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On 2nd June 1998, a Turf Moor press conference confirmed the appointment of Stan Ternent as the new manager of Burnley Football Club on a three-year contract as the club opted for experience following the events of the previous year that had seen both Adrian Heath and Chris Waddle leave the post.

Ternent arrived with a new assistant but this was a family affair for the former Claret who still lived in town. With him was his wife Kath (pictured with him) and alongside them were Sam Ellis, his assistant, and his wife Ellen.

You will get organisation, endeavour, commitment and a will to win

There was no doubt, things were going to be very different at Burnley under the new manager, and I don’t think anyone would have had any complaints about that given what we’d been through in the previous season.

The new man was quick to hit out at those accusing him of being a long ball merchant. “You don’t see Franck Lebouef pulled up for long passes,” Ternent said. He added: “Whether it is the long ball or the short game we play, we will devise a system to suit the players at our disposal. But, if we do play long, it will be channelled in the right direction, geared to win games. It will not be a percentage game.”

He added: “If you look at it, we have the facility to score goals. I know Andy Payton well from our time at Hull and I know Andy Cooke can score goals. They are good players, and I am looking forward to working with everyone in pre-season.”

Ternent, who was close to his 52nd birthday, said he would give it three years at Burnley before retiring. “I know where I hope we will be at the end of my three years,“ he added. “I can’t make any predictions, but obviously I hope to make progress.” He confirmed: “What you will get from Burnley now is organisation, endeavour, commitment and a will to win.

“The team will have no fear, they will have respect but no fear of losing. We want to be first, some people are frightened of being first because it is hard work. Fitness is a pre-requisite. If you are playing the game, you have to be fit. All good players are fit, you have to be to give yourself a chance. The hard work goes on through the week in training, but on Saturday, it’s showtime.

“Players should go out and enjoy themselves and show what they can do. But you have to be committed and have a go. People will forgive you if you give your all, and anyone who doesn’t give there all isn’t wanted here.”

Peter Stevenson, then with BBC North West, asked the new manager what his plans were. “To win the first game,” Ternent said. “And then?,” Stevenson enquired. “To win the second game,” was the answer.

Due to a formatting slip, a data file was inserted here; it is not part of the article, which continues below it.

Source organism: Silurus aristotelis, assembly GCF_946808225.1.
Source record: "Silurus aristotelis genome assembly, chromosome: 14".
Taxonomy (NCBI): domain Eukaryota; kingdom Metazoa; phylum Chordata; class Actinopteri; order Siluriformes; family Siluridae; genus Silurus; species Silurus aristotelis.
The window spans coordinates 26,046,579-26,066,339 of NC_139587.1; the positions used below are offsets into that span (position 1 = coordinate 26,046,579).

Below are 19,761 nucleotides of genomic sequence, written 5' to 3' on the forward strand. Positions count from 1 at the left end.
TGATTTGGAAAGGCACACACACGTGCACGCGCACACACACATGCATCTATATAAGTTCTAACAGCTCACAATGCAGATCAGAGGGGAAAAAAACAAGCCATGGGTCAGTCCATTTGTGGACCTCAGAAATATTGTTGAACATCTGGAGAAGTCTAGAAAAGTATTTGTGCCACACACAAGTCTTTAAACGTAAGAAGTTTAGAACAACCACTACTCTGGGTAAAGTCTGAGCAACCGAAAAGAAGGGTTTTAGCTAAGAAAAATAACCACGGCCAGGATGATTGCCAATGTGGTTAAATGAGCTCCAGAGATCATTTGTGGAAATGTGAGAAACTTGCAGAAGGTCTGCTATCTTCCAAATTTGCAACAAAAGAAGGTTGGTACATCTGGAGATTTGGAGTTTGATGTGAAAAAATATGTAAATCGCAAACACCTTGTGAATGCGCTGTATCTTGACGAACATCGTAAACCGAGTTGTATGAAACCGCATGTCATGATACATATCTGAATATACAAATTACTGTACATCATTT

The manager then moved to speak to fans who had arrived to witness his appointment. He told them: “What we need is togetherness, and I ask the fans to get behind the players and staff. Together we have got a chance, although it is a very difficult league this time.”

He added: “It would have been a difficult decision to leave Bury if it had been for anyone other than Burnley. The challenge was too much to refuse. Burnley was my first club, and I learned good habits there which I intend to try and put into practice here again. The club have had some fantastic players and a superb tradition from the early 1960s. A lot of the players were home-grown but somewhere we lost our way. Perhaps we can try to get back to that sort of system.”

Although he confirmed that he had no idea whether money was available or not for new signings, saying It wasn’t something he’d discussed with the chairman, speculation immediately started regarding potential incoming signings. He was asked about Peter Swan, who he’d signed for Bury from Burnley a year earlier, and Sunderland’s Steve Agnew, who was out of contract. Ternent just said to that: “I can’t comment on speculation.”

Ternent, back home in Burnley where his playing career started back in the 1960s, but a playing career that flourished at Carlisle. The club were still locked in talks with Peter Shackleton who still hadn’t pressed the button on the multi-million pound takeover with Ray Ingleby waiting in the background.

It looked as though it was going to be an interesting period at Turf Moor.

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